True is that which she is about to tell.
I said it was a story of a ghost--
What then? I only know it so befell.
Have you explored the limits of the coast,
Where all the dwellers of the earth must dwell?
'Tis time to strike such puny doubters dumb as
The sceptics who would not believe Columbus.

Some people would impose now with authority,
Turpin's or Monmouth Geoffry's Chronicle;
Men whose historical superiority
Is always greatest at a miracle.
But Saint Augustine has the great priority,
Who bids all men believe the impossible,
Because 'tis so. Who nibble, scribble, quibble, he
Quiets at once with 'quia impossibile.'

And therefore, mortals, cavil not at all;
Believe:--if 'tis improbable you must,
And if it is impossible, you shall:
'Tis always best to take things upon trust.
I do not speak profanely, to recall

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Canto the Fourth

I
Nothing so difficult as a beginning
In poesy, unless perhaps the end;
For oftentimes when Pegasus seems winning
The race, he sprains a wing, and down we tend,
Like Lucifer when hurl'd from heaven for sinning;
Our sin the same, and hard as his to mend,
Being pride, which leads the mind to soar too far,
Till our own weakness shows us what we are.

II
But Time, which brings all beings to their level,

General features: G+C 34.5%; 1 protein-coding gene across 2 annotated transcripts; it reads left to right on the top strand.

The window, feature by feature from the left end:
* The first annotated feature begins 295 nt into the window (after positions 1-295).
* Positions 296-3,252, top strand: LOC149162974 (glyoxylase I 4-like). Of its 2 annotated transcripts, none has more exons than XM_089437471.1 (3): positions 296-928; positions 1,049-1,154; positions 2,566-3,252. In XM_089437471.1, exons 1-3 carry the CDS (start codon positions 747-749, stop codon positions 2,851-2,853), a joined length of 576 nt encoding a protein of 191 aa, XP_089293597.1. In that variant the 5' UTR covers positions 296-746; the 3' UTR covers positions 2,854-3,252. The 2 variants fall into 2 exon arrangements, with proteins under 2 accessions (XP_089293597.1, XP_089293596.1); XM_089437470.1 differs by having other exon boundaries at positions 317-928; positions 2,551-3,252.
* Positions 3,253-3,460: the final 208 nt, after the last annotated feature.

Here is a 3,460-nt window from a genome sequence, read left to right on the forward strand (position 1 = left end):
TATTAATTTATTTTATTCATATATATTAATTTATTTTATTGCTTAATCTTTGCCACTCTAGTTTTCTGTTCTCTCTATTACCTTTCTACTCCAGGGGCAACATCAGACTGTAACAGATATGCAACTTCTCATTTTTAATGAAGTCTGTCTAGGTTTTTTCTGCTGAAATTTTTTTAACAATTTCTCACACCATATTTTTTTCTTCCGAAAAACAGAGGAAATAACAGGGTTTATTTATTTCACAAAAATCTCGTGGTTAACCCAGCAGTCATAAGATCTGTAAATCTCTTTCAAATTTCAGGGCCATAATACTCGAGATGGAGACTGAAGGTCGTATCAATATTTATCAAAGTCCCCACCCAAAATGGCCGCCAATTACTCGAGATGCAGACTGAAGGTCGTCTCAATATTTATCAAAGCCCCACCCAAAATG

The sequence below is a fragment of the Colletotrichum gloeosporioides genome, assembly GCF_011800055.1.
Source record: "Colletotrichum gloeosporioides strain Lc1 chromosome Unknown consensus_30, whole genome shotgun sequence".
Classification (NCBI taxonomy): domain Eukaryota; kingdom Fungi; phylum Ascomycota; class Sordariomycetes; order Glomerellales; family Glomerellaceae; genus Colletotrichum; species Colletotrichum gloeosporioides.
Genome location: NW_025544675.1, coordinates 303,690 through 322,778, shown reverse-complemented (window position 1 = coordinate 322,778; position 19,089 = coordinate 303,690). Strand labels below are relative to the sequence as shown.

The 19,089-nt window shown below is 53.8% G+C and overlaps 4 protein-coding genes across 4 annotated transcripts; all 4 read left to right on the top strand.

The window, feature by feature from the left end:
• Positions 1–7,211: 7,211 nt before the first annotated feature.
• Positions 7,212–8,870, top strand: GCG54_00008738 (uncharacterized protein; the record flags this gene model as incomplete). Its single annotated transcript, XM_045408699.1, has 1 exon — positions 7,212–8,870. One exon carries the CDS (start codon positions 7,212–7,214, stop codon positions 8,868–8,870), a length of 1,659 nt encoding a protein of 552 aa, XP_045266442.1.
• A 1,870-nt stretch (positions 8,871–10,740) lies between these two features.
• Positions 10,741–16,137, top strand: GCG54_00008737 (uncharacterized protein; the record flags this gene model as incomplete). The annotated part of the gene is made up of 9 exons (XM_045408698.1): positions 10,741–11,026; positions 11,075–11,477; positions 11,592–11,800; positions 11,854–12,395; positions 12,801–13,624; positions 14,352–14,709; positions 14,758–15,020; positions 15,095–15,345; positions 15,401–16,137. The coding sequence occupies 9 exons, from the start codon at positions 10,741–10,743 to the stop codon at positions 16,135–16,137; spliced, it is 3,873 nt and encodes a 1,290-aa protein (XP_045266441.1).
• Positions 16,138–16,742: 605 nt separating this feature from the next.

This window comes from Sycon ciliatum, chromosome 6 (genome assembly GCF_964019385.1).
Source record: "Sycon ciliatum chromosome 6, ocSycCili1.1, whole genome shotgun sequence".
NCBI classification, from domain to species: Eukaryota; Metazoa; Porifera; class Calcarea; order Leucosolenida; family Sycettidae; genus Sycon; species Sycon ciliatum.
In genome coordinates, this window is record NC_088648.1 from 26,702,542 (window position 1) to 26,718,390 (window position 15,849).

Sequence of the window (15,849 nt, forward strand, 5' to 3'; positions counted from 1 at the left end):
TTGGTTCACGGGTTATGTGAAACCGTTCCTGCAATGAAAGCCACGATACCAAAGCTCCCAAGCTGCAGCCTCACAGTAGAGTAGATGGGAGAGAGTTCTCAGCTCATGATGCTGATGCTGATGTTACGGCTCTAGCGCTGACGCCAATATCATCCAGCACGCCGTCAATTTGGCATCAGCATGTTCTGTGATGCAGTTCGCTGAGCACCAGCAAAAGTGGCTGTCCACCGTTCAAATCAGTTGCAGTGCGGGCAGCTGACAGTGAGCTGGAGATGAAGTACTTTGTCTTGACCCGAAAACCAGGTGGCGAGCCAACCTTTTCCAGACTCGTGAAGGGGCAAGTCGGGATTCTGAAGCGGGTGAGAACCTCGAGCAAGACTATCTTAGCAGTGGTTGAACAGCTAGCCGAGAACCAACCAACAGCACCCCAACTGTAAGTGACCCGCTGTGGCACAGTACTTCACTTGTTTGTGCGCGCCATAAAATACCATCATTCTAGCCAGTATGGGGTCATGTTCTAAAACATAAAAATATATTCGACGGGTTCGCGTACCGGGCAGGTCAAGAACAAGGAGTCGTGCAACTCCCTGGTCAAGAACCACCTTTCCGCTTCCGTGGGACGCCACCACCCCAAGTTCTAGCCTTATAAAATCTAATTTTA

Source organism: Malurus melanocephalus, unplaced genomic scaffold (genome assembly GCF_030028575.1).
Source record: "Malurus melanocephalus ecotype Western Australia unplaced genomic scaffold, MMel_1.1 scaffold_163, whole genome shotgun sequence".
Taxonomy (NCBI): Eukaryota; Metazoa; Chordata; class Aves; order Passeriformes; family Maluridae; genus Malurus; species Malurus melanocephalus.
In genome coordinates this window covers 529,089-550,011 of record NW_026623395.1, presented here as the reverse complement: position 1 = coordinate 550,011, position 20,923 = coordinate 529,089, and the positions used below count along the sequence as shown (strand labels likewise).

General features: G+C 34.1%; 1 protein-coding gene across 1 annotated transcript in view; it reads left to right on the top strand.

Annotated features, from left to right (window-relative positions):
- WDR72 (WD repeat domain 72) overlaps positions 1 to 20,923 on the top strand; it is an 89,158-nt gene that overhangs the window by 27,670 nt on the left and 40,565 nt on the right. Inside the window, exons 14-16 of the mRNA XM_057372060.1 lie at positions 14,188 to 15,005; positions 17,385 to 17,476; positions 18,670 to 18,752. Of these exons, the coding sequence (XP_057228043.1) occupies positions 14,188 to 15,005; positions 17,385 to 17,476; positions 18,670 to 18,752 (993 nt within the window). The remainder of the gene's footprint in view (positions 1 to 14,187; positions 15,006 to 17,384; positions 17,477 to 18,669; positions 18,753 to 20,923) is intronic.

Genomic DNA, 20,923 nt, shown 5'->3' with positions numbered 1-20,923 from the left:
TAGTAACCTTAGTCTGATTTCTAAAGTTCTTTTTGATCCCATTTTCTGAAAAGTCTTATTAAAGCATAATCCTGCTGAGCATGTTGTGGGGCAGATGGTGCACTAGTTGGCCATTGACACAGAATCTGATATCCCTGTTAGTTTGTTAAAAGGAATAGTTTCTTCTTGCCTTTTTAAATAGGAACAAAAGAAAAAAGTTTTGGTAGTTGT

And sharp Adversity, will teach at last
Man, -- and, as we would hope, -- perhaps the devil,
That neither of their intellects are vast:
While youth's hot wishes in our red veins revel,
We know not this -- the blood flows on too fast;
But as the torrent widens towards the ocean,
We ponder deeply on each past emotion.

III
As boy, I thought myself a clever fellow,
And wish'd that others held the same opinion;
They took it up when my days grew more mellow,
And other minds acknowledged my dominion:
Now my sere fancy "falls into the yellow
Leaf," and Imagination droops her pinion,
And the sad truth which hovers o'er my desk
Turns what was once romantic to burlesque.

IV
And if I laugh at any mortal thing,
'T is that I may not weep; and if I weep,
'T is that our nature cannot always bring
Itself to apathy, for we must steep
Our hearts first in the depths of Lethe's spring,
Ere what we least wish to behold will sleep:
Thetis baptized her mortal son in Styx;
A mortal mother would on Lethe fix.

V
Some have accused me of a strange design
Against the creed and morals of the land,
And trace it in this poem every line:
I don't pretend that I quite understand
My own meaning when I would be very fine;
But the fact is that I have nothing plann'd,
Unless it were to be a moment merry,
A novel word in my vocabulary.

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Canto the Tenth

I
When Newton saw an apple fall, he found
In that slight startle from his contemplation --
'T is said (for I'll not answer above ground
For any sage's creed or calculation) --